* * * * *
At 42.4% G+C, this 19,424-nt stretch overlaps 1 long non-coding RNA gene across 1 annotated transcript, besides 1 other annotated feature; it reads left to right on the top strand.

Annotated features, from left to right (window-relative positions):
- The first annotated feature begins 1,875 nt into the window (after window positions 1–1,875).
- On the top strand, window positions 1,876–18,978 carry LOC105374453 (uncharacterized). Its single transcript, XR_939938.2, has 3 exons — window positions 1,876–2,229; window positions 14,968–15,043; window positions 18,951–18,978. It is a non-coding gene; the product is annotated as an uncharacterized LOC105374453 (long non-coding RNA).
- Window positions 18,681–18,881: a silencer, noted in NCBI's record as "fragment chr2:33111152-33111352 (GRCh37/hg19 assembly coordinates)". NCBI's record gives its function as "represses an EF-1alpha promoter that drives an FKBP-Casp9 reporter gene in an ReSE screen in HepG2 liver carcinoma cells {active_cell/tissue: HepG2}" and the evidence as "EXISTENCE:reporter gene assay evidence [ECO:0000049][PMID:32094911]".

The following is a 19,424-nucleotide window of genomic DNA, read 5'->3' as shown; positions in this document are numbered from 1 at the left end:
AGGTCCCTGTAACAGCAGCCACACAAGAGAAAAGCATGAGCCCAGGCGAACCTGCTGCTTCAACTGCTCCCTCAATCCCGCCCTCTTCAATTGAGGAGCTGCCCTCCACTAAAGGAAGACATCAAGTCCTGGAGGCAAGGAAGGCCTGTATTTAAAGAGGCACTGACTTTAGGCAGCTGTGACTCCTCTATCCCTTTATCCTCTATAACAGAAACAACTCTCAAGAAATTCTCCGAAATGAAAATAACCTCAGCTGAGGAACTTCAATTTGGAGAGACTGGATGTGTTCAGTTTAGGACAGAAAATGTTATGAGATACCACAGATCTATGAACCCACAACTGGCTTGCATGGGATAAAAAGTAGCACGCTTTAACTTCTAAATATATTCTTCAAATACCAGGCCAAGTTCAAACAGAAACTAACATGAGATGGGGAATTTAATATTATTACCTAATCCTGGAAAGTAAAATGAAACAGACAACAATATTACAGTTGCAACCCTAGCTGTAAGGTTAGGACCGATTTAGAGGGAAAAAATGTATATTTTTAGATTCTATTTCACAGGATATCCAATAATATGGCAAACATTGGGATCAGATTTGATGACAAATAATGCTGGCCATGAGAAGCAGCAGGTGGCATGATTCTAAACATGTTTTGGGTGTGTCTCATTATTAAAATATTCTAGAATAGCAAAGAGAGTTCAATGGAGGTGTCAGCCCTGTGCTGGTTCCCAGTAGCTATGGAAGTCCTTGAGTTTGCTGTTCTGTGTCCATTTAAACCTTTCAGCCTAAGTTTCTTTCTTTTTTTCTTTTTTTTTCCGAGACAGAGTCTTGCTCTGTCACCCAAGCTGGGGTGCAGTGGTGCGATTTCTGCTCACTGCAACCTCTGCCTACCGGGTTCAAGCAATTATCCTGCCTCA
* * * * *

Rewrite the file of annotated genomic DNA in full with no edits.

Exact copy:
At 42.4% G+C, this 19,424-nt stretch overlaps 1 long non-coding RNA gene across 1 annotated transcript, besides 1 other annotated feature; it reads left to right on the top strand.

Annotated features, from left to right (window-relative positions):
- The first annotated feature begins 1,875 nt into the window (after window positions 1–1,875).
- On the top strand, window positions 1,876–18,978 carry LOC105374453 (uncharacterized). Its single transcript, XR_939938.2, has 3 exons — window positions 1,876–2,229; window positions 14,968–15,043; window positions 18,951–18,978. It is a non-coding gene; the product is annotated as an uncharacterized LOC105374453 (long non-coding RNA).
- Window positions 18,681–18,881: a silencer, noted in NCBI's record as "fragment chr2:33111152-33111352 (GRCh37/hg19 assembly coordinates)". NCBI's record gives its function as "represses an EF-1alpha promoter that drives an FKBP-Casp9 reporter gene in an ReSE screen in HepG2 liver carcinoma cells {active_cell/tissue: HepG2}" and the evidence as "EXISTENCE:reporter gene assay evidence [ECO:0000049][PMID:32094911]".

The following is a 19,424-nucleotide window of genomic DNA, read 5'->3' as shown; positions in this document are numbered from 1 at the left end:
AGGTCCCTGTAACAGCAGCCACACAAGAGAAAAGCATGAGCCCAGGCGAACCTGCTGCTTCAACTGCTCCCTCAATCCCGCCCTCTTCAATTGAGGAGCTGCCCTCCACTAAAGGAAGACATCAAGTCCTGGAGGCAAGGAAGGCCTGTATTTAAAGAGGCACTGACTTTAGGCAGCTGTGACTCCTCTATCCCTTTATCCTCTATAACAGAAACAACTCTCAAGAAATTCTCCGAAATGAAAATAACCTCAGCTGAGGAACTTCAATTTGGAGAGACTGGATGTGTTCAGTTTAGGACAGAAAATGTTATGAGATACCACAGATCTATGAACCCACAACTGGCTTGCATGGGATAAAAAGTAGCACGCTTTAACTTCTAAATATATTCTTCAAATACCAGGCCAAGTTCAAACAGAAACTAACATGAGATGGGGAATTTAATATTATTACCTAATCCTGGAAAGTAAAATGAAACAGACAACAATATTACAGTTGCAACCCTAGCTGTAAGGTTAGGACCGATTTAGAGGGAAAAAATGTATATTTTTAGATTCTATTTCACAGGATATCCAATAATATGGCAAACATTGGGATCAGATTTGATGACAAATAATGCTGGCCATGAGAAGCAGCAGGTGGCATGATTCTAAACATGTTTTGGGTGTGTCTCATTATTAAAATATTCTAGAATAGCAAAGAGAGTTCAATGGAGGTGTCAGCCCTGTGCTGGTTCCCAGTAGCTATGGAAGTCCTTGAGTTTGCTGTTCTGTGTCCATTTAAACCTTTCAGCCTAAGTTTCTTTCTTTTTTTCTTTTTTTTTCCGAGACAGAGTCTTGCTCTGTCACCCAAGCTGGGGTGCAGTGGTGCGATTTCTGCTCACTGCAACCTCTGCCTACCGGGTTCAAGCAATTATCCTGCCTCA